BT and Openreach told to be more transparent over split
Ofcom’s latest monitoring report on the changing relationship between BT and Openreach finds room for improvement, but is mostly positive
BT and Openreach have made real progress on implementing the new arrangements governing their legal separation, but can do more to strengthen Openreach’s strategic independence, and more to improve transparency over how a balance is being struck between these new freedoms and oversight from BT.
That is according to the latest report on the two businesses’ new relationship produced by regulator Ofcom, which set up a dedicated Openreach Monitoring Unit in 2017 to hold both parties to account.
The Monitoring Unit’s second annual report painted a positive picture of the developing relationship, which was put in place in March 2017 following initial changes to the Openreach governance model made a year earlier in the wake of Ofcom’s Strategic Review of Digital Communications.
The legal separation of BT and Openreach was designed to address industry concerns that BT, as a provider of broadband services and owner of the UK’s largest broadband network, had the ability, incentive and propensity to favour itself when making investment and planning decisions, to the detriment of other network builders, and the disadvantage of end-users.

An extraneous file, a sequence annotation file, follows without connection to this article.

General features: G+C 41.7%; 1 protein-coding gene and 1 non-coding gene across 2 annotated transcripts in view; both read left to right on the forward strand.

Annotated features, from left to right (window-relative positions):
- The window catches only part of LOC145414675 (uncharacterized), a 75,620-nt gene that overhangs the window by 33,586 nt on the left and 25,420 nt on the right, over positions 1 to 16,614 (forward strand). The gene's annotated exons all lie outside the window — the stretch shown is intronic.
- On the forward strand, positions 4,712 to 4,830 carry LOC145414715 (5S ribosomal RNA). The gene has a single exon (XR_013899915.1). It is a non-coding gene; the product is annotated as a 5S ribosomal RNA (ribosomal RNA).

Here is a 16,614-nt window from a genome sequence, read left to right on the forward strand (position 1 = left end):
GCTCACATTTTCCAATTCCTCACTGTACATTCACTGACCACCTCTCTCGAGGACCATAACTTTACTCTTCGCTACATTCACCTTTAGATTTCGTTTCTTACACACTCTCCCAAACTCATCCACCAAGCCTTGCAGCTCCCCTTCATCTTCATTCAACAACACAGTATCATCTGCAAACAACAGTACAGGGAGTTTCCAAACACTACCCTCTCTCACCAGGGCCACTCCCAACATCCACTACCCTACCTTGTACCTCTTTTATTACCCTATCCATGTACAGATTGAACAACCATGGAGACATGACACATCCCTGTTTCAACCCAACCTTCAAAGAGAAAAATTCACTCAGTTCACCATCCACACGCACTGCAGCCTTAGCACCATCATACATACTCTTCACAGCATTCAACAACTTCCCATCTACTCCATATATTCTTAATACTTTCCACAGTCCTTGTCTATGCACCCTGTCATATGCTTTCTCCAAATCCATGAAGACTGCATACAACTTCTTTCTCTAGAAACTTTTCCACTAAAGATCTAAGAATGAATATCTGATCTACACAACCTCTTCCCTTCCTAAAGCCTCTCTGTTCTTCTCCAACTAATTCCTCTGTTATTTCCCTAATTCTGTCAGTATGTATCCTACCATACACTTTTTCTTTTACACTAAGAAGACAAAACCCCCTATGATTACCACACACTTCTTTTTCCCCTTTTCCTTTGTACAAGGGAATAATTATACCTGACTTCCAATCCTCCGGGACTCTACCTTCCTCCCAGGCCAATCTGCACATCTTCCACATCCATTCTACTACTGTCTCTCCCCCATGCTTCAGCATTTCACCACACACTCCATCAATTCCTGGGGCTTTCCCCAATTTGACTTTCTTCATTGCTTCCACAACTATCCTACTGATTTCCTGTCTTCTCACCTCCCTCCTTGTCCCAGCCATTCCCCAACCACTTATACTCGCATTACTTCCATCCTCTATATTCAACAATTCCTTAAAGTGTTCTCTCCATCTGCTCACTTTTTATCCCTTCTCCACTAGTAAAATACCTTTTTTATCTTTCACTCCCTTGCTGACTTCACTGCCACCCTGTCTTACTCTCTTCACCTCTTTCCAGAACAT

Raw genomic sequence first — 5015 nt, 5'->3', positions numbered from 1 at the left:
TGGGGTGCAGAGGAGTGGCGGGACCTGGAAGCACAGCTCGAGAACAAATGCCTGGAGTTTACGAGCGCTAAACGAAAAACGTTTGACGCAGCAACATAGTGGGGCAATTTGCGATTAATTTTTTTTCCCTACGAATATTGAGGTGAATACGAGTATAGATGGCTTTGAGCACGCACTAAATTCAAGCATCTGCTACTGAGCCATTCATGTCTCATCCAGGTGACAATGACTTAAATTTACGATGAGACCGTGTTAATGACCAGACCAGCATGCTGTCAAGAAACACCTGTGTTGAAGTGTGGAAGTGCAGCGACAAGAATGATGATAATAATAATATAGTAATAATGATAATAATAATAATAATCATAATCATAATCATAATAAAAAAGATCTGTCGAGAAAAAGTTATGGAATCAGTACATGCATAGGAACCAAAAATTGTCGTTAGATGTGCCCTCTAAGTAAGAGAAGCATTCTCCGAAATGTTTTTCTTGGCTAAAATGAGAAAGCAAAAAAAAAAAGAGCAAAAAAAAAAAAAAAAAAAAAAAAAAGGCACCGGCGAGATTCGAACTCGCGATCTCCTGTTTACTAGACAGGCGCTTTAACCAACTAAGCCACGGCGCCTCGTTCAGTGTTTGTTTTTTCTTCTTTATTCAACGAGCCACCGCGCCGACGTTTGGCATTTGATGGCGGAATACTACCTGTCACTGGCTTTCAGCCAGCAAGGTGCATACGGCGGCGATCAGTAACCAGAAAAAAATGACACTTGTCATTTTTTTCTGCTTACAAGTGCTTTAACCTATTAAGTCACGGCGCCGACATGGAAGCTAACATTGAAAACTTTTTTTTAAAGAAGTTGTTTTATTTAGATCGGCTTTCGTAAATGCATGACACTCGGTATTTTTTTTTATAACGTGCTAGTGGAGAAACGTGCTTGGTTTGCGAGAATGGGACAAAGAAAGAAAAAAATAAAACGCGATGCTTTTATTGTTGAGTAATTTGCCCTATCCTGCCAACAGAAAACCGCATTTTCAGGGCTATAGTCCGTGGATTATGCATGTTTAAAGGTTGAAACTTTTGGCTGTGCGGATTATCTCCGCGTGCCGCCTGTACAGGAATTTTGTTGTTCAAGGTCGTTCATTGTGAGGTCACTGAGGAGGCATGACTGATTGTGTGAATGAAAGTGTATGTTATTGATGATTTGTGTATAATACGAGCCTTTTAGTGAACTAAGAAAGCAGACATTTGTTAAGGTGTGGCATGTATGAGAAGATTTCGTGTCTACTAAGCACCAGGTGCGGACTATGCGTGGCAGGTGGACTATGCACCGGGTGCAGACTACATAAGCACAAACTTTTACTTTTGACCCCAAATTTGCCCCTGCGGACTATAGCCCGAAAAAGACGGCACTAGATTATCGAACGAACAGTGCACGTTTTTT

“In general, feedback from industry and Openreach’s customers has been positive, but not always,” said Ofcom. “There have been positive steps towards improved engagement and collaboration. But ... some providers still have concerns, for example about the potential for confidential information to be shared between the two organisations.
“We expect to see further improvements in how Openreach demonstrates it is treating all its customers fairly and equally.”
The regulator said the new board and financial and planning processes were working as intended to increase Openreach’s independence, and it was encouraged by early progress in implementing cultural change within the two businesses, welcoming the commitment from leadership but recommending more focus to embed this change at all levels of the firms.
The report also noted the increase in the pace and scale of full-fibre – also known as fibre-to-the-premises or FTTP – broadband roll-out, and asked for further clarity on how the more ambitious targets might be achieved. It urged Openreach to continue to work constructively with the industry to implement new arrangements governing other network providers’ access to its duct and pole infrastructure.
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